Author Topic: Griffin comments on analysis paralysis and risk tolerance  (Read 6530 times)

Offline zapkitty

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Re: Griffin comments on analysis paralysis and risk tolerance
« Reply #20 on: 07/14/2009 07:37 PM »
Quote from: zapkitty

2. Ares V scaled down to a reasonable capacity and
3. suitably increased launch rate,

2. Already happening - less clear if any HLV survives.
3. You are simply out of your mind - not possible in this environment, unfortunately.

Er... that was a rather ungraceful reference to a single LV/two launch architecture...

See, you'd automatically double the launch rate of the single LV, right?

... whaddya mean "wrong"? ;)

Offline GI-Thruster

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Re: Griffin comments on analysis paralysis and risk tolerance
« Reply #21 on: 07/14/2009 07:46 PM »
I doubt you'd automatically double the rate.  The remaining "larger-than-Ares I/diet version of Ares V" would be significantly larger than needed for ISS so almost all that work would go elsewhere (as it should--hopefully to SpaceX) and you'd only be left with the heavier launches, significantly less than twice as many launches.

There were good reasons to build two launchers.  I'm surprised Augustine hasn't identified them and started already to lean toward Direct 3.

Offline fredm6463

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Re: Griffin comments on analysis paralysis and risk tolerance
« Reply #22 on: 07/14/2009 08:25 PM »
I think once problems began cropping up with Ares I, such as thrust oscillation and then the fact that Ares I would NOT be capable of launching a full fledged Orion Lunar capsule that would carry six people and land on land, then NASA should have started looking for alternative designs, such as DIRECT.

NASA has been wasting time and money to make up for the modifications of Ares I to mitigate the initial design problems and thusly forcing reduction in the capability of the Orion spacecraft to perform as it was originally conceived. These should have been a wake up call to all in NASA and the contractors, that Griffin's Ares I/AresV was not the best way to go and they should have immediately started looking at the alternatives.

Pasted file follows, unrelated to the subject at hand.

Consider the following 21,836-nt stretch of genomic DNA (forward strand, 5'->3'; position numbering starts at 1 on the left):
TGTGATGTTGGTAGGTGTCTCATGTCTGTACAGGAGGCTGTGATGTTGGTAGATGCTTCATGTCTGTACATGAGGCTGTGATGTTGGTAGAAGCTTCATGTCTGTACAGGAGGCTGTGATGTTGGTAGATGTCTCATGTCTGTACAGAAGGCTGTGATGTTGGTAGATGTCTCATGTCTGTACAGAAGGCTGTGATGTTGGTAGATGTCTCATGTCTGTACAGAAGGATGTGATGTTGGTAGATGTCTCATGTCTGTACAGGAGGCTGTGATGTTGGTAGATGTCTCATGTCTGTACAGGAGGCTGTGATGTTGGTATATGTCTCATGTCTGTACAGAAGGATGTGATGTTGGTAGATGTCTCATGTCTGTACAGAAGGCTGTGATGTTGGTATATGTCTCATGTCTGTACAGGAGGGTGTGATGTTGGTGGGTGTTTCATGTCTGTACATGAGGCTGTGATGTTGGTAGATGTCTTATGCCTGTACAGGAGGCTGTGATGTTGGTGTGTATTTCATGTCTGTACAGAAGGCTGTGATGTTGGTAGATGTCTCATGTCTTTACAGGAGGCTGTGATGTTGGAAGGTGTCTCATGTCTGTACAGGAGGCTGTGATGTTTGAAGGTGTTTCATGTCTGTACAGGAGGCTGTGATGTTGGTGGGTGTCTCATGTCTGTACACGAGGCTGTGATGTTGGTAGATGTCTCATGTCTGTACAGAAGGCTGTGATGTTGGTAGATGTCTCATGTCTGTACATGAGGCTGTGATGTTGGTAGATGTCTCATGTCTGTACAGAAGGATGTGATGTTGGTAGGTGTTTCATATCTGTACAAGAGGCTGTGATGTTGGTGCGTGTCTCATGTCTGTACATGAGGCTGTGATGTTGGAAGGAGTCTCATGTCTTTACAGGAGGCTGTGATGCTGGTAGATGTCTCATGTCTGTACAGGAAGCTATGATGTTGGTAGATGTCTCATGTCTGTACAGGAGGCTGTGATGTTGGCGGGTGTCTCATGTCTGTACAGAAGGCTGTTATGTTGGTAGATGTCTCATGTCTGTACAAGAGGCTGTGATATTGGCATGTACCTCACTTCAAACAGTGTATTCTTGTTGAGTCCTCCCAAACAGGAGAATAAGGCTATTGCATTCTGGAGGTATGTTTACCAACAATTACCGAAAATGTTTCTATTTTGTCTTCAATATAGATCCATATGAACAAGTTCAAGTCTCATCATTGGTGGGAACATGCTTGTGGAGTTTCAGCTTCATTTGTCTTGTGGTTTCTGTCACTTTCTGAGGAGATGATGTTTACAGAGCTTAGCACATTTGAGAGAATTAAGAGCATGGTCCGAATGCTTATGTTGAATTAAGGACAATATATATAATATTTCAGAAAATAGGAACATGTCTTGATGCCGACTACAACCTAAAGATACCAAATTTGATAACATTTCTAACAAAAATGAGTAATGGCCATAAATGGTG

But Griffin's stubbornness to continue with Ares I regardless of increasing problems, has been the single most cause of delay and has caused the increased gap we now face in US manned space flight.

Mr. Griffin may have been a "great" engineer, but he was NOT good as a manager/administrator for NASA, nor for the future of the American space program because of his EGO.

If Ares I is the recommendation of the Augustine panel, then the US will have a very much degraded Orion capsule that 1) cannot land on land, 2) cannot be used as an unmanned spacecraft and 3) will not carry six people to the ISS and be a (one craft) lifeboat for the full six person ISS crew, and 4) not to mention many other capabilities that Lockheed Martin was designing Orion to have.


« Last Edit: 07/14/2009 08:26 PM by fredm6463 »

Offline Antares

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Re: Griffin comments on analysis paralysis and risk tolerance
« Reply #23 on: 07/14/2009 10:17 PM »
But Griffin's stubbornness to continue with Ares I regardless of increasing problems, has been the single most cause of delay and has caused the increased gap we now face in US manned space flight.

There are other culpable NASA managers who did not speak up in favor of other suitable solutions that existed before Ares or ESAS or the VSE, in fact the same solutions Griffin supported in May 2003.
If I like something on NSF, it's probably because I know it to be accurate.  Every once in a while, it's just something I agree with.  Facts generally receive the former.

Offline jongoff

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Re: Griffin comments on analysis paralysis and risk tolerance
« Reply #24 on: 07/14/2009 11:30 PM »